Six Flags Holland - they threw away a gem

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Thursday, August 12, 2004 11:03 AM
Warning: this is long. Its "ltrsg"-long (large trip-report support group)

I was a bit sceptic to visit SFH during the peak of high-season, but I never had the chance to ride Goliath on my last visit. So it had to be done, sooner or later. The weather was finally sunny and hot after weeks of rain.

When you consider that the park is a convenient two hour plus drive from Cologne, you just wonder why on earth Six Flags never ever promoted their european parks in neighboring countries. SFBelgium is even closer to me and about the same distance as the ugly Movie World (which is the only park they advertise in germany). With the advent of the Euro it should be easy to lure guests to the close parks. Especially SFH sits in a very beautiful vacation area, full of nice landscapes, connected lakes and picturesque canals.

We arrived an hour after park opening (operating hours 10-21) to find the parking lot conveniently filled.
This is what you see from the parking lot:
http://www.rcdb.com/installationgallery1565.htm?Picture=36

The first thing we noticed that 153 ft. are not exactly impressive anymore these days. AND the rides colors have faded to pastels after just two years. Anyway, our lust to bash SF before we even sat foot into the park was quickly dying when we noticed that the coaster was runnng two trains! At eleven o´clock in the morning!
We quickly got in, no queue at the gates (parking 7€, admission 24,50€).

We decided to ride Goliath first before it could pull an Intamin on us. Plus you just cannot start your day with a Vekoma. (Superman and a Boomerang are close to the entrance).

While walking to the back we noticed that the park was in excellent shape. Everything was clean and the landscaping was lush and beautiful. Even the restrooms were clean the whole day long.
We passed numerous flat rides which were all operating.
We passed Robin Hood (Vekoma Woodie) to find that there was no queue.
http://www.rcdb.com/installationgallery771.htm?Picture=1

We decided to hop on. This coaster proved to be the surprise of the day. It has everything from great drops, floating and ejector air and insane laterals.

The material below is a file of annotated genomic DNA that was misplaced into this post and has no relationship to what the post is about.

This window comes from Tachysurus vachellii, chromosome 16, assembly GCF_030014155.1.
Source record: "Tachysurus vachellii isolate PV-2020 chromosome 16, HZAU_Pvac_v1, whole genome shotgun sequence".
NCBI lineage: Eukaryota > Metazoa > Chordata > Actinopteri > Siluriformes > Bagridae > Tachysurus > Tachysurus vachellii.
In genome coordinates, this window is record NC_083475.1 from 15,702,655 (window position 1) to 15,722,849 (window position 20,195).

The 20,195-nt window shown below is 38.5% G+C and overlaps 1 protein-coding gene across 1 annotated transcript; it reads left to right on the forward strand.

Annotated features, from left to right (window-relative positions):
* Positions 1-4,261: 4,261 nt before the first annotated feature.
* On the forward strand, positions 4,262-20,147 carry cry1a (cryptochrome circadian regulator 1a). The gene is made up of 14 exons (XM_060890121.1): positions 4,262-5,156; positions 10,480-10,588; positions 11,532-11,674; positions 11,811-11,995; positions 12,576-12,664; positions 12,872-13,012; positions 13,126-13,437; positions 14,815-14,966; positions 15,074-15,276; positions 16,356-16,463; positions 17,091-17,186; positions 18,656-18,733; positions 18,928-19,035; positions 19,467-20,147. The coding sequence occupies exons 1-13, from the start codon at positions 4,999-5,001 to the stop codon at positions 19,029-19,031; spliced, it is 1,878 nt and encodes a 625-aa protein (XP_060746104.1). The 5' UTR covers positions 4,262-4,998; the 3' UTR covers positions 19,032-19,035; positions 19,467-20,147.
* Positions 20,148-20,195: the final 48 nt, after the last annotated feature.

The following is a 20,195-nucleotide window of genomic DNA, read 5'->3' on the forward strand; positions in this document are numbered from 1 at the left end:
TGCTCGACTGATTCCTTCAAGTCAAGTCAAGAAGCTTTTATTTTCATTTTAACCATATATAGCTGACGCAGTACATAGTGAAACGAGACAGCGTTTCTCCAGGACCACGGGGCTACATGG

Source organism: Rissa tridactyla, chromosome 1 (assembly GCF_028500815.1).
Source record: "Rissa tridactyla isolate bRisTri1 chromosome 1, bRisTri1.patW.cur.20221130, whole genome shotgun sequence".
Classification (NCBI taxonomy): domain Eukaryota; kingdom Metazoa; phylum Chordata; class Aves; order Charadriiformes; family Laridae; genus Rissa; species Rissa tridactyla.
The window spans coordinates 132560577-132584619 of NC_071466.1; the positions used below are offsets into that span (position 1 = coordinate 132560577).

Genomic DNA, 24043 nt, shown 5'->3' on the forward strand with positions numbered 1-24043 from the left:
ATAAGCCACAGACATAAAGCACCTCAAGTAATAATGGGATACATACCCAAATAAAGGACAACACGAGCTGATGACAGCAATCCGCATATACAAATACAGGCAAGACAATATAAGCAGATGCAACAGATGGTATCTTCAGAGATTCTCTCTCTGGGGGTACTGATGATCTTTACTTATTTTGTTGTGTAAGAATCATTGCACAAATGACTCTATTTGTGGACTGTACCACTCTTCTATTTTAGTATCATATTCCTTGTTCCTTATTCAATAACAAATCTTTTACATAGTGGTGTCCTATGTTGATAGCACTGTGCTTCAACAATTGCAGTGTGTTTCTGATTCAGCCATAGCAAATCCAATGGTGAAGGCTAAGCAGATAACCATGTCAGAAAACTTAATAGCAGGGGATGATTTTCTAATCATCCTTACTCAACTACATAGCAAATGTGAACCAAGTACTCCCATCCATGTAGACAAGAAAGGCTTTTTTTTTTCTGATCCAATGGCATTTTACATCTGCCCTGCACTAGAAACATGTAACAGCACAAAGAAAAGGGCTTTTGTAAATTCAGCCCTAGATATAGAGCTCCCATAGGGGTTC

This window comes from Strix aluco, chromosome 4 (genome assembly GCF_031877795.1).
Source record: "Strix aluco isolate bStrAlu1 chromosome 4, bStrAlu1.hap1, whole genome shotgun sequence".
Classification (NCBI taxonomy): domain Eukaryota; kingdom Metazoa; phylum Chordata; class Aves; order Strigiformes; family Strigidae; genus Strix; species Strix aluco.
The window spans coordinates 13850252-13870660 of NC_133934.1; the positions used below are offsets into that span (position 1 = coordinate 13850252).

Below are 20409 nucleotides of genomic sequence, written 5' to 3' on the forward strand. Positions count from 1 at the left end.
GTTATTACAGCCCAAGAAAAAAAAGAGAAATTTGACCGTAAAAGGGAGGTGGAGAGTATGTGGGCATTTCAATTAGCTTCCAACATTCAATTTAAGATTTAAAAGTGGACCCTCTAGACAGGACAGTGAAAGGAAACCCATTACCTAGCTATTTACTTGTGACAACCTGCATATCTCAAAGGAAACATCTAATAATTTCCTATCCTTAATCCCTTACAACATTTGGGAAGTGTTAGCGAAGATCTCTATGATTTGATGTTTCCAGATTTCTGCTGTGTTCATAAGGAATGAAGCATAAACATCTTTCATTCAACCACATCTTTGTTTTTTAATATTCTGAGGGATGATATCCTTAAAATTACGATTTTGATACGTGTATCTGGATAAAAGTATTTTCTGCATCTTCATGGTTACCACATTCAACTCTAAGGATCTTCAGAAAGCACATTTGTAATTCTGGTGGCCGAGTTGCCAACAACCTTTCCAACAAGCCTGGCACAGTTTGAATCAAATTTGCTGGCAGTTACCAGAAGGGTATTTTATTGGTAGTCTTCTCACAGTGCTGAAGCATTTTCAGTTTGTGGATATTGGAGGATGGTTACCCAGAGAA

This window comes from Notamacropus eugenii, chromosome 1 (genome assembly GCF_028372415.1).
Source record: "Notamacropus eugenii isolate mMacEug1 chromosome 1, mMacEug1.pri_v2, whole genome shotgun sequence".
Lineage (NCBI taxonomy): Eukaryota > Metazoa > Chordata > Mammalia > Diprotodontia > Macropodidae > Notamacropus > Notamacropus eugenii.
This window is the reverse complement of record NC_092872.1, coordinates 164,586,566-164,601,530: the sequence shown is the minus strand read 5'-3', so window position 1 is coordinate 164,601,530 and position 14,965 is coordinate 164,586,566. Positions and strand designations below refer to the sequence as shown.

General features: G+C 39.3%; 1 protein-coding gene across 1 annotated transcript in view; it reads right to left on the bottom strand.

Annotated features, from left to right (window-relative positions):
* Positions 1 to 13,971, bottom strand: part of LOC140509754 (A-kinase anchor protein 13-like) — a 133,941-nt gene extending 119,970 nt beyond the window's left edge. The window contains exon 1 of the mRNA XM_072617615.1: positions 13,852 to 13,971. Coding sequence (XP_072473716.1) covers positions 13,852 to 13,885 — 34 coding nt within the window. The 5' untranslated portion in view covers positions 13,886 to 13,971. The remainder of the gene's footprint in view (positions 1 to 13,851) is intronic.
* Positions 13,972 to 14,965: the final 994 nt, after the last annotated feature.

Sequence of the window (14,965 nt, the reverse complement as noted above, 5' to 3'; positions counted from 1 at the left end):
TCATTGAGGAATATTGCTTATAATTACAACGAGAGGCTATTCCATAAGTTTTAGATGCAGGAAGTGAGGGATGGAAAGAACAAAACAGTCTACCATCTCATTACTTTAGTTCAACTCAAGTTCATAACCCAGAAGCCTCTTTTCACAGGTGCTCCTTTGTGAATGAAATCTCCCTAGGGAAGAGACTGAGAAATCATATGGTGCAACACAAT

It was running two of those bathtub Vekoma trains that are so comfortable.
http://www.rcdb.com/installationgallery771.htm?Picture=8
We did two laps in the back and the front. If only all Vekomas could be like this!

On to Goliath. With two train operation the wait for the frontseat took about 15 minutes.
It is definitely a frontseat coaster. While the first drop is lacking the exitement of a Intamin Mega, the second hill is a real surprise. Its ascent is far steeper than the typical parabola hills found on the other Intamins.
http://www.rcdb.com/installationgallery1565.htm?Picture=33
Instead of getting airtime on the ascent, this hill feels like you are vertically shooting up. The airtime on the top is short and sudden, not floaty. It seems that Intamin have put physics out of order on this hill. It looks as tall as the first drop, you just wonder where all the speed is coming from.

Then its up into the Stengel Dive.
http://www.rcdb.com/installationgallery1565.htm?Picture=48
This is a somewhat hit or miss element. On some seats its orgasmic on some its just underwhelming and you wish it would flip you all the way around.
I liked it in the front seat- right side. There you would get a nice floating jolt and the visuals are wonderful.
Towards the back it felt like a disabled zero-g roll.
The two helices are proof that this coaster is more about sustained positve gs than airtime. It seems that the "Goliath" name is the concept here.
I felt that the layout was a bit repetitive and the great corkscrew hills (unbeatable on EGF) are lacking speed and oomph on Goliath.

Later in the afternoon the ride was cut down to one train operation. (The only ride in the park).
But even with only two operators they managed to load/unload a train within ONE minute. The speed and efficiency was amazing and the ops were dedicated and friendly.
When it started to rain, the sled refused to return to the station and the train could not enter the station. After an announcement was made, a technician was arriving within three minutes and got the ride back in operation very quickly. A few turns later it happened again (this time with us on the train) and again the delay didn´t take long.

Now it was time to get the Vekomas done!
Superman, the outdoor Rock´n Roller Coaster was also running full capacity. It is an enjyable ride.
Launches, no matter how fast, are always a blast.
http://www.rcdb.com/installationgallery769.htm?Picture=8

Its especially interesting that the SeaSerpent/Roll Over element is very smooth despite the high speeds. The only rough spot is the corkscrew.
I liked the queue area. Yes, it is a tacky and cheap mock up of the Daily Planet office, but after I saw a re-run of Superman the other week on tv, I thought "tacky" was exactly what it was. The station is outside next to a building which must still be left from Walibis opening days. They have repainted the whole building in Superman blue and now it looks very USA 50s with high glass panels and asymetric wall pieces. Dispatch was quick and efficient. As soon as one train rolled into the launch tunnel, the other arrived and so on.

The Bangerang (La Via Volta)
(you don´t want to see this)
was only frequented by some 12-14 year olds and a small group of black girls who marathoned the ride. Very strange! It was not too rough, but still: How can you enjoy this device?!

The theming is in parts very good for a SF park. Its not over the top and not too original, but it works very well. Especially the "Sherwood Forest" area is very well done. The "Merlins Castle" Mad House is one of the best around (they have to compete with the one in De Efteling, which is still better), but the location on an island in a beautiful lake is very nice.